No integrity: This wasn't a review — it was a rant. You don't know crap about us or the way we feel about Adam Lambert. If you had even an ounce of the integrity he has, you would be begging forgiveness for this piece of BS you call writing.
This is a review? Uh, I think you're not supposed to have a lead for, like, ten paragraphs. Get to the point. Stop rambling, talk about the show. Obviously you are not the right person to be reviewing his concert. Get a life. Enjoy the music. You don't have to love Adam, but don't make up things about your country that are way out of line. And yeah, this is a bunch of you-know-what.
Don't speak for us: You seem to be under the impression that everyone at an Adam Lambert concert is straight. That's adorable, but I assure you, it is simply not the case. The gays aren't just on your television for people to vote for in a singing competition, they're all around. Also, the statement "Being straight in America is being alive in America" is simultaneously incredibly offensive and hopelessly naive. Your idea that American culture is inherently "straight" does not actually change the fact that there are many people — gay, straight, bi, trans and anything and everything in between — who enjoy Adam Lambert's music, and would regardless of his sexual orientation.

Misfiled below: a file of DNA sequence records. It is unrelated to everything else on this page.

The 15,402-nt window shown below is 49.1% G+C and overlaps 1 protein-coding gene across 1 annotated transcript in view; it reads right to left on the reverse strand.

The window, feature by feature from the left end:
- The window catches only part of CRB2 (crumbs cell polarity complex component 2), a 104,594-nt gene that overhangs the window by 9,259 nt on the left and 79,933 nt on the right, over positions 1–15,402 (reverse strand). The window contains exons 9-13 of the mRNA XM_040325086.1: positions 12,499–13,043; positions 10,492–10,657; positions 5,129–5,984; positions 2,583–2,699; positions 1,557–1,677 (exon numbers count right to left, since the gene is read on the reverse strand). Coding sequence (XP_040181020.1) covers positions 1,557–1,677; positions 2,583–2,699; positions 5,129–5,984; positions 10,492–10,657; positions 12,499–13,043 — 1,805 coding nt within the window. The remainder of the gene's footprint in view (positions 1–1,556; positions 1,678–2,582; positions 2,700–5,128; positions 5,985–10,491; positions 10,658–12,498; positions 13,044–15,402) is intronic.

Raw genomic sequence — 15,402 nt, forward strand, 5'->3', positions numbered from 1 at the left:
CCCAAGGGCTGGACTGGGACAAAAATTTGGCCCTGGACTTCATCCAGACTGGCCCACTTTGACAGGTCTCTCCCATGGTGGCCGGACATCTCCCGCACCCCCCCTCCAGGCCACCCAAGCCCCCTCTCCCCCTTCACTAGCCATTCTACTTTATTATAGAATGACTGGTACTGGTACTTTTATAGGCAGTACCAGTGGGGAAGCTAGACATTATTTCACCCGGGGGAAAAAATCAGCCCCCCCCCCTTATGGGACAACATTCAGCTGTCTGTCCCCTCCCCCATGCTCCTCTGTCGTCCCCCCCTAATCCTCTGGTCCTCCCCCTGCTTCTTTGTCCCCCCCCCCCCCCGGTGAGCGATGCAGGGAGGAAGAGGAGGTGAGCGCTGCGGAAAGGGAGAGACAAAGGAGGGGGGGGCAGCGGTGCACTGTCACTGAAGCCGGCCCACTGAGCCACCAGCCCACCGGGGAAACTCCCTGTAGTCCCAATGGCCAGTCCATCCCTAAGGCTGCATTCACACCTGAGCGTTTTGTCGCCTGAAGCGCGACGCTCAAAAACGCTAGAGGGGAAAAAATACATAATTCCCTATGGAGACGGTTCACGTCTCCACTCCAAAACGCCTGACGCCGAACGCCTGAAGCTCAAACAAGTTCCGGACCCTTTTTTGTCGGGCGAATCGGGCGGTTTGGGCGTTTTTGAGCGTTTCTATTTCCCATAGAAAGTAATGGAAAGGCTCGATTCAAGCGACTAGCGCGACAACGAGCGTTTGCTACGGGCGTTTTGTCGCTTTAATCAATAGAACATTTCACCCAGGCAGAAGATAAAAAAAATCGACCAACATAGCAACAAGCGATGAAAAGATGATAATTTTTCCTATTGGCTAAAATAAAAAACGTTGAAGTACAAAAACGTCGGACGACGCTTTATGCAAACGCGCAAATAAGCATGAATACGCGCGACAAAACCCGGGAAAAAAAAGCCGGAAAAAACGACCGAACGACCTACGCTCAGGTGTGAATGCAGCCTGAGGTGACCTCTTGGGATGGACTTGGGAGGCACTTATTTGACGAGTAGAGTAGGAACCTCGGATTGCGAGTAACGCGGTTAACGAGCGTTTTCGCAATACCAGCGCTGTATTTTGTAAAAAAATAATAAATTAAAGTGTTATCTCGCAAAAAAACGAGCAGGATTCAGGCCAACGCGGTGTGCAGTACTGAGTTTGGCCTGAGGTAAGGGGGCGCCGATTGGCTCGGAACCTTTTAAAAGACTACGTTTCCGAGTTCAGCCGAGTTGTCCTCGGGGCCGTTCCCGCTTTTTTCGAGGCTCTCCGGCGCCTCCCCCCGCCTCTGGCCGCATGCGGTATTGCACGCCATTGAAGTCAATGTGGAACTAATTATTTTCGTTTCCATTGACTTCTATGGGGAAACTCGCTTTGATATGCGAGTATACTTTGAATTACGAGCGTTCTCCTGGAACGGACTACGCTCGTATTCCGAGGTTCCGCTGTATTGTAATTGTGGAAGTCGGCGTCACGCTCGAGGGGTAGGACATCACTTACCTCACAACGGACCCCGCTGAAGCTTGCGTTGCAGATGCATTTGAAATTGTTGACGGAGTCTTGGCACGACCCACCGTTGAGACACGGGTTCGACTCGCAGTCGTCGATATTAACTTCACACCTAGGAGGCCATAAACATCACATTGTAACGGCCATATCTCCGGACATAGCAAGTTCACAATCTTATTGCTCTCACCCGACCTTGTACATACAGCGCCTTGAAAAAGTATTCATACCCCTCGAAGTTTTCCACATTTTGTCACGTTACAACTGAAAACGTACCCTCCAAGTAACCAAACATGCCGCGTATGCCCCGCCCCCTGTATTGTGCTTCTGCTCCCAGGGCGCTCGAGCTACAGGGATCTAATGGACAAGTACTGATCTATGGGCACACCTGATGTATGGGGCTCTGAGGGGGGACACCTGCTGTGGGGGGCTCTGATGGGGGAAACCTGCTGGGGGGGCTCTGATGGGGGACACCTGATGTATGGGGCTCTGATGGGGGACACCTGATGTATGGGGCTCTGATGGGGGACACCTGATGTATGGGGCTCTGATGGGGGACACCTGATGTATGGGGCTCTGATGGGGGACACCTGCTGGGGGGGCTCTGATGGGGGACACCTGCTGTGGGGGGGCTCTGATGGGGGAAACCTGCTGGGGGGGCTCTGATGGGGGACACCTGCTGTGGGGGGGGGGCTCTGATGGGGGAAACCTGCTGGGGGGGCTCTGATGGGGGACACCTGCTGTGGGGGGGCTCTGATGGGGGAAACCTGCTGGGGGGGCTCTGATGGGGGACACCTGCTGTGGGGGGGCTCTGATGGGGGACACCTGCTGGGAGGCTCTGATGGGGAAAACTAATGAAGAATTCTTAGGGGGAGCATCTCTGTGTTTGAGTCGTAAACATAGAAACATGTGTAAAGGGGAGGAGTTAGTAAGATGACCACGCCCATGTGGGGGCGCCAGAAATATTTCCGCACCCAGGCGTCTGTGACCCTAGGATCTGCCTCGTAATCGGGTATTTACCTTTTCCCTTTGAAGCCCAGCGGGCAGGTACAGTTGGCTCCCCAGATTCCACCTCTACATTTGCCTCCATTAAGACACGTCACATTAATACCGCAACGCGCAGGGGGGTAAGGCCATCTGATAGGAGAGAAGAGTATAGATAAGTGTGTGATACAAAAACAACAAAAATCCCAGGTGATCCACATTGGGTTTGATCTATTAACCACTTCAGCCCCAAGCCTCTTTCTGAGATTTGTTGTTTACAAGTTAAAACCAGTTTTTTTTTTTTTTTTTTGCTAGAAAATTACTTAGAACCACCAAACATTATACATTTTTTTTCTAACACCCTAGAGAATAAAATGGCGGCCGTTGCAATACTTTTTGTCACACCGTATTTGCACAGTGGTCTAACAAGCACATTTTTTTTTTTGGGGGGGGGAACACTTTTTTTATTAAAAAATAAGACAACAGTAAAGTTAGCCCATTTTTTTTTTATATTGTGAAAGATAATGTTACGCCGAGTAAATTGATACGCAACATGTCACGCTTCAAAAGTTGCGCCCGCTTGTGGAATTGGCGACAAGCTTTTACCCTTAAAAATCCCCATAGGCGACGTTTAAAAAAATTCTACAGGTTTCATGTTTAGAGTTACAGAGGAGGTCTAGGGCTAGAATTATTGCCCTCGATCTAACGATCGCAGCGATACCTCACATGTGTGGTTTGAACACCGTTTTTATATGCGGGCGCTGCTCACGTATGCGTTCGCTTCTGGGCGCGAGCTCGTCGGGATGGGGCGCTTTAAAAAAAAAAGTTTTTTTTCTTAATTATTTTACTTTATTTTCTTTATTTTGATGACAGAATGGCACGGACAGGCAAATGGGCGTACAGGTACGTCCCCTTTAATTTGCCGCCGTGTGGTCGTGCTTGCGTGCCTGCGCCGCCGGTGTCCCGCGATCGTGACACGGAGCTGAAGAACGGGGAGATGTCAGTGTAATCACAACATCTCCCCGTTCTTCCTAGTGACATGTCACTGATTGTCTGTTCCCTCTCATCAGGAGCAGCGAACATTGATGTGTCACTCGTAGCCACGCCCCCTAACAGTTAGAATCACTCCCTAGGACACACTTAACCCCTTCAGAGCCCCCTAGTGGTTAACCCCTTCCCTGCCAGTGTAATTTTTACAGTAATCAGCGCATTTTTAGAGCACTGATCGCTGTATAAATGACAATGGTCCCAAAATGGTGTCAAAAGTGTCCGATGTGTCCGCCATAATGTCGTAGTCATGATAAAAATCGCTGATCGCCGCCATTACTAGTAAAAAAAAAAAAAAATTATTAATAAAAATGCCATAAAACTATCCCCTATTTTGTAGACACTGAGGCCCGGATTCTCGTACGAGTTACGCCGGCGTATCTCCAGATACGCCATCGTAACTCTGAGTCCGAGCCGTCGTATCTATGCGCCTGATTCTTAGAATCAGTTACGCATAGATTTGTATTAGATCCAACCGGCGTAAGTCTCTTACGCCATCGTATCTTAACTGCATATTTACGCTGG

Your idea that "We buy Lambert because we know he'll never be one of us" is rather telling. For his fans, he is one of us, sir — a boy with a dream who just wants to sing and refuses to lie about himself in order to do it. If you want to reject that, go right ahead, but please don't attempt to speak for all of America or all of Adam's fans when doing so. You'll just embarrass yourself.
Dumbfounded: So you're saying that Adam's fans don't love him? We are only supporting Adam because we feel guilty? We are buying his albums, T-shirts, dressing up like him, selling out his concerts, flying in from halfway around the world to his sold-out concerts, waiting outside 24 hours in the rain, sleeping on the ground, driving for hours to get to these concerts, buying tickets to multiple concerts because one concert is not enough, all because we feel guilty?